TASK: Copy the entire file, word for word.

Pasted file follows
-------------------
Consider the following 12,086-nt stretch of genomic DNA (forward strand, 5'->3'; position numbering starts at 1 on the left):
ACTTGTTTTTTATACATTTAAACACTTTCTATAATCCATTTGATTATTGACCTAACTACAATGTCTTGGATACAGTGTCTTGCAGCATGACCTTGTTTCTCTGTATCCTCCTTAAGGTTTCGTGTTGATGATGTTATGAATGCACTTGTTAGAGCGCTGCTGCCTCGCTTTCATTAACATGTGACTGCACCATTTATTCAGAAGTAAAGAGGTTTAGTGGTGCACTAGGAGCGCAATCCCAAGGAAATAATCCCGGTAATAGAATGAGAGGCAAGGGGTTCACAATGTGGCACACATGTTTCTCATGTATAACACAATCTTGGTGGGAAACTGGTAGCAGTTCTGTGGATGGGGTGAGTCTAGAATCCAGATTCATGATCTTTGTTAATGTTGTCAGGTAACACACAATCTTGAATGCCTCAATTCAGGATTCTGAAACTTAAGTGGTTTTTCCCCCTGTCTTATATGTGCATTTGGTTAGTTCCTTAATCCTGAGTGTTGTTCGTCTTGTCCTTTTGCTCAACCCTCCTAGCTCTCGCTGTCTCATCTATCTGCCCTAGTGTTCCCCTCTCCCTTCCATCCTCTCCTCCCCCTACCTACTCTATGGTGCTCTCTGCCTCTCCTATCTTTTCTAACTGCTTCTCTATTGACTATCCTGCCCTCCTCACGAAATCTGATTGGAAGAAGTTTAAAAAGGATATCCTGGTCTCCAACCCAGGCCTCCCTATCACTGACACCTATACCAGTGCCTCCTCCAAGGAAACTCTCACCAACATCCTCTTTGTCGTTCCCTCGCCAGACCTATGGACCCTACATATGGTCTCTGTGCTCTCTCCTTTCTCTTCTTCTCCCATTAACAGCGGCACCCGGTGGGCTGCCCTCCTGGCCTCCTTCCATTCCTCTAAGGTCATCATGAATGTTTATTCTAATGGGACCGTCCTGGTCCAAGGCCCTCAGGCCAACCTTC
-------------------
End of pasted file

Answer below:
Consider the following 12,086-nt stretch of genomic DNA (forward strand, 5'->3'; position numbering starts at 1 on the left):
ACTTGTTTTTTATACATTTAAACACTTTCTATAATCCATTTGATTATTGACCTAACTACAATGTCTTGGATACAGTGTCTTGCAGCATGACCTTGTTTCTCTGTATCCTCCTTAAGGTTTCGTGTTGATGATGTTATGAATGCACTTGTTAGAGCGCTGCTGCCTCGCTTTCATTAACATGTGACTGCACCATTTATTCAGAAGTAAAGAGGTTTAGTGGTGCACTAGGAGCGCAATCCCAAGGAAATAATCCCGGTAATAGAATGAGAGGCAAGGGGTTCACAATGTGGCACACATGTTTCTCATGTATAACACAATCTTGGTGGGAAACTGGTAGCAGTTCTGTGGATGGGGTGAGTCTAGAATCCAGATTCATGATCTTTGTTAATGTTGTCAGGTAACACACAATCTTGAATGCCTCAATTCAGGATTCTGAAACTTAAGTGGTTTTTCCCCCTGTCTTATATGTGCATTTGGTTAGTTCCTTAATCCTGAGTGTTGTTCGTCTTGTCCTTTTGCTCAACCCTCCTAGCTCTCGCTGTCTCATCTATCTGCCCTAGTGTTCCCCTCTCCCTTCCATCCTCTCCTCCCCCTACCTACTCTATGGTGCTCTCTGCCTCTCCTATCTTTTCTAACTGCTTCTCTATTGACTATCCTGCCCTCCTCACGAAATCTGATTGGAAGAAGTTTAAAAAGGATATCCTGGTCTCCAACCCAGGCCTCCCTATCACTGACACCTATACCAGTGCCTCCTCCAAGGAAACTCTCACCAACATCCTCTTTGTCGTTCCCTCGCCAGACCTATGGACCCTACATATGGTCTCTGTGCTCTCTCCTTTCTCTTCTTCTCCCATTAACAGCGGCACCCGGTGGGCTGCCCTCCTGGCCTCCTTCCATTCCTCTAAGGTCATCATGAATGTTTATTCTAATGGGACCGTCCTGGTCCAAGGCCCTCAGGCCAACCTTC